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Self-scan more than 10 items & the Sacramento Surplus Busters are going to be coming for you
self checkout
Folks in Sacramento run California so well they now want to dictate how many items consumers can scan in grocery and drug stores.

Lola Smallwood-Cuevas doesn’t like the fact Food-4-Less allows you to use a self-checkout if you have more than 10 items.

Nor does she want to allow only one employee to monitor and assist those customers using the four self-checkout stations in the Manteca store.

So who does Smallwood-Cuevas think she is?

She’s a State Senator from Los Angeles.

And she’s pushing for a new California law that would require grocery and drug stores that are still standing that haven’t been forced out of business from rising theft and labor costs or suffocated by ever expanding regulatory restrictions to:

have at least one cashier-run checkout.

have one employee devoted 100 percent to monitoring two self-checkout stations at a time which means the Manteca Food-4-Less would need to double its self-checkout staff.

restrict those using self-checkout to 10 items or less.

require stores looking to implement new technology that would significantly reduce or affect employee duties to study it before implementing it.

notify, meet, and solicit input from employees or collective bargaining units at least 60 days before even drafting the study.

This is all being done in the name of reducing retail theft, keeping workers safer and protecting jobs.

Welcome to California where 120 men and women who can convert a $98 billion budget surplus in the span of less than two years — June 2022 to today — into a $68 billion deficit are dictating micro-rules for how to run a sustainable and profitable business.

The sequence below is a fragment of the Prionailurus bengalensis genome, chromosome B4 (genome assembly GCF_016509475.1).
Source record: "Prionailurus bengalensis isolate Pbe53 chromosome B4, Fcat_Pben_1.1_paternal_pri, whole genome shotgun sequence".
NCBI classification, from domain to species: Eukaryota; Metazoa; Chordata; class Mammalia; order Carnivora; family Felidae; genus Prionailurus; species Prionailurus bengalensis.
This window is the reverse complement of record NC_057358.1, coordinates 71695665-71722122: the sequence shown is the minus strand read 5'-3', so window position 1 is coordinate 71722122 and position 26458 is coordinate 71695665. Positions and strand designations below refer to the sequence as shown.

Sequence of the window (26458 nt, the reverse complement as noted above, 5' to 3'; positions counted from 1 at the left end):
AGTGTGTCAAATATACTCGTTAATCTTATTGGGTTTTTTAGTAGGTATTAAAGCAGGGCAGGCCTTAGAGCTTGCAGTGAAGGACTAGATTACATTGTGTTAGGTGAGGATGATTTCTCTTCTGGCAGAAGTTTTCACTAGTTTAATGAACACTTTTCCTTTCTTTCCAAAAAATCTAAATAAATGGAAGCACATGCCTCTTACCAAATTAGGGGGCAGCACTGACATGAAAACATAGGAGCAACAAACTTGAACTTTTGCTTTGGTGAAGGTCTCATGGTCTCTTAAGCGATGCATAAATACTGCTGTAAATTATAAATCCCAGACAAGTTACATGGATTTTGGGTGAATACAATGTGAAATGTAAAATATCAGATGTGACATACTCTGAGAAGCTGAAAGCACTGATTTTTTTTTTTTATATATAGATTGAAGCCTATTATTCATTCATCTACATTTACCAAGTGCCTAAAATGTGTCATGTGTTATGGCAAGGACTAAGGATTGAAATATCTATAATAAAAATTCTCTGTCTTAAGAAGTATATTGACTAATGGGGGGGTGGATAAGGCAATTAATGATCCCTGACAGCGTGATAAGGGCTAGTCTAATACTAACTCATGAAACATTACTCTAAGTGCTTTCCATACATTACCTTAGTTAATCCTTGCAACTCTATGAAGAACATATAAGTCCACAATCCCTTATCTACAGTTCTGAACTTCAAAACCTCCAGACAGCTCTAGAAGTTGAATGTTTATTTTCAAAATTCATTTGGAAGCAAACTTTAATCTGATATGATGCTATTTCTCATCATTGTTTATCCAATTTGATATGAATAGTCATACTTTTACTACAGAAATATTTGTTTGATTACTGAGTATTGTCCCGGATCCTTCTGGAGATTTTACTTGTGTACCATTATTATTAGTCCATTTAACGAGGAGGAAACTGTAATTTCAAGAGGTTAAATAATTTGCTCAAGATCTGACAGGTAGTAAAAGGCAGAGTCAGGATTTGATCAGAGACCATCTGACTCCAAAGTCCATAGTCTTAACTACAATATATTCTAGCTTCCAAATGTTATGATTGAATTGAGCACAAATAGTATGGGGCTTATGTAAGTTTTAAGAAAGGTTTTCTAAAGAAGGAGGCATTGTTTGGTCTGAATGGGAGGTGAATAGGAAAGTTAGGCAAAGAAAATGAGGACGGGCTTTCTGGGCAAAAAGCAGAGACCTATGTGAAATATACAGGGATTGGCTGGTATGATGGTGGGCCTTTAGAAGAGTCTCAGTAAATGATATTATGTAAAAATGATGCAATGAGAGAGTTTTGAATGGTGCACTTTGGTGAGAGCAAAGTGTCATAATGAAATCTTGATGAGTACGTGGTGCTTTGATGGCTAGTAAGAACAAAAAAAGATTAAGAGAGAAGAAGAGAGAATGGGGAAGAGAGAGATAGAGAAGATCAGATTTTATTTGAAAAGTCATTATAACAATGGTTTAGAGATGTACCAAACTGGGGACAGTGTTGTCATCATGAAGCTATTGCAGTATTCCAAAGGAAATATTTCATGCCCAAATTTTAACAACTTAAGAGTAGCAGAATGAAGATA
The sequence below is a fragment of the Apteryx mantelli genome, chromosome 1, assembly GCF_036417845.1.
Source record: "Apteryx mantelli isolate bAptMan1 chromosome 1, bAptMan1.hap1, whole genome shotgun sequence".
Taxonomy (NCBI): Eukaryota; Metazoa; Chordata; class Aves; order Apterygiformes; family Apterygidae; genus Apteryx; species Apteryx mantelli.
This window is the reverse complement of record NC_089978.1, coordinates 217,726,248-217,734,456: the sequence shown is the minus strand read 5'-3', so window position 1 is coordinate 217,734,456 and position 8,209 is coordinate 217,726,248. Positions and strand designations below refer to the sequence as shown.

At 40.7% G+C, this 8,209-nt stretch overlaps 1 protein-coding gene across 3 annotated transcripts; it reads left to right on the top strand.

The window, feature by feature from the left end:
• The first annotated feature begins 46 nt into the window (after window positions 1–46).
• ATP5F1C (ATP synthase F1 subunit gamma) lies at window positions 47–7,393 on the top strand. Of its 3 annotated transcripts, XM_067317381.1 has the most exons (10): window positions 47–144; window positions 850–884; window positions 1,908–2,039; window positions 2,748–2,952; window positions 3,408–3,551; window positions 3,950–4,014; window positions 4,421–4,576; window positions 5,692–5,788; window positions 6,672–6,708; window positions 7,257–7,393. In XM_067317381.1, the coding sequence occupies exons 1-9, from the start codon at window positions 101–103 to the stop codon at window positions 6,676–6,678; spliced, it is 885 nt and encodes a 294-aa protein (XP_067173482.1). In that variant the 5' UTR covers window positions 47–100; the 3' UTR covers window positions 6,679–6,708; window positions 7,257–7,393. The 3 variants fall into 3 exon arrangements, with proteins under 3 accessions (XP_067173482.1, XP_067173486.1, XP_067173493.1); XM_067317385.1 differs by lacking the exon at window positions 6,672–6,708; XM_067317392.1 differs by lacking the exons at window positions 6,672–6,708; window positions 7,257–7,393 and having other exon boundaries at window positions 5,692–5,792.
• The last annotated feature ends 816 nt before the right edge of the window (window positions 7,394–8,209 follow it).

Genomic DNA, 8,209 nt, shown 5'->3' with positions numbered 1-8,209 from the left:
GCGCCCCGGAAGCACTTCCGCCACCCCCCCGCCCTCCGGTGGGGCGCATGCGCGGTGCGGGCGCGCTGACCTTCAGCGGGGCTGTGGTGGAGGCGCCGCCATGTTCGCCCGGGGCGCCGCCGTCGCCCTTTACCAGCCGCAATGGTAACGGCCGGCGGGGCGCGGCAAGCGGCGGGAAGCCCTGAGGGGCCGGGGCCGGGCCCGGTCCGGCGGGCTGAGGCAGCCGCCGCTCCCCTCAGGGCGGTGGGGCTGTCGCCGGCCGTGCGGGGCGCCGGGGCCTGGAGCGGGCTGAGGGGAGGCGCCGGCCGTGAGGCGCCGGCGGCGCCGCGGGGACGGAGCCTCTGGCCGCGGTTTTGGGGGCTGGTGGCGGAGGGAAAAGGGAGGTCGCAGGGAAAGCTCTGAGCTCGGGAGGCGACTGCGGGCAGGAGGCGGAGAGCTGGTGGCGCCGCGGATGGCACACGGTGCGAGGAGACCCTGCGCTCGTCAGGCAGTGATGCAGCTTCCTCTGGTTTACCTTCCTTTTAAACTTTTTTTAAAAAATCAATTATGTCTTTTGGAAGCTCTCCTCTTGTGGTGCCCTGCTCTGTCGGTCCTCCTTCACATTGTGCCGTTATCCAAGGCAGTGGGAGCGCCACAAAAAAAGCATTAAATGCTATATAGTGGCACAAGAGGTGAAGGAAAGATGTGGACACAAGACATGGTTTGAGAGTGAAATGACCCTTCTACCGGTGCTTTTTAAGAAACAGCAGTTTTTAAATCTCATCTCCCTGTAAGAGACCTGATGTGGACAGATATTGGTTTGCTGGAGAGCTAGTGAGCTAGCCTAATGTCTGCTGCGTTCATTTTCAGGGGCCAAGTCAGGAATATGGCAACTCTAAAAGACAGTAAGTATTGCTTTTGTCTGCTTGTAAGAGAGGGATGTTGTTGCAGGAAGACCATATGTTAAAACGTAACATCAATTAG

Let’s look at the reality.

Food-4-Less is the type of company that one would think Smallwood-Cuevas would like. It’s not owned by a corporation controlled by hedge funds. It’s employee owned.

It may also surprise the State Senator and her colleges that can shred a budget and run a state of nearly 40 million people into the ground financially by their brilliant insight that the proposed law will not make employees safer at all.

When asked last year about a man who brazenly walked into the Manteca Food-4-Less store, grabbed perhaps $50 or so in prepackaged meat, and walked out the door without stopping to pay at a checkout — there were no self-checkouts at the time — store staff explained they had been instructed by management not to intercede.

Remember, as invested owners in the store after a set period of time, the man was stealing from them and not some nondescript Wall Street corporation.

The reason for the directive was simple.

Previous efforts to stop theft resulted in employees being physically threatened.

It may disturb the 120 merry lawmakers to know, but many of those that commit or threaten violence in such situations — at least in Manteca, Tracy, and such — are from the ranks of homeless or organized theft crews.

Old-school shoplifting — however you want to define it — never had or has such a high prevalence of violence tied to it.

The change is how segments of Proposition 47 created the unintended consequence of creating a class of thieves that rarely face consequences.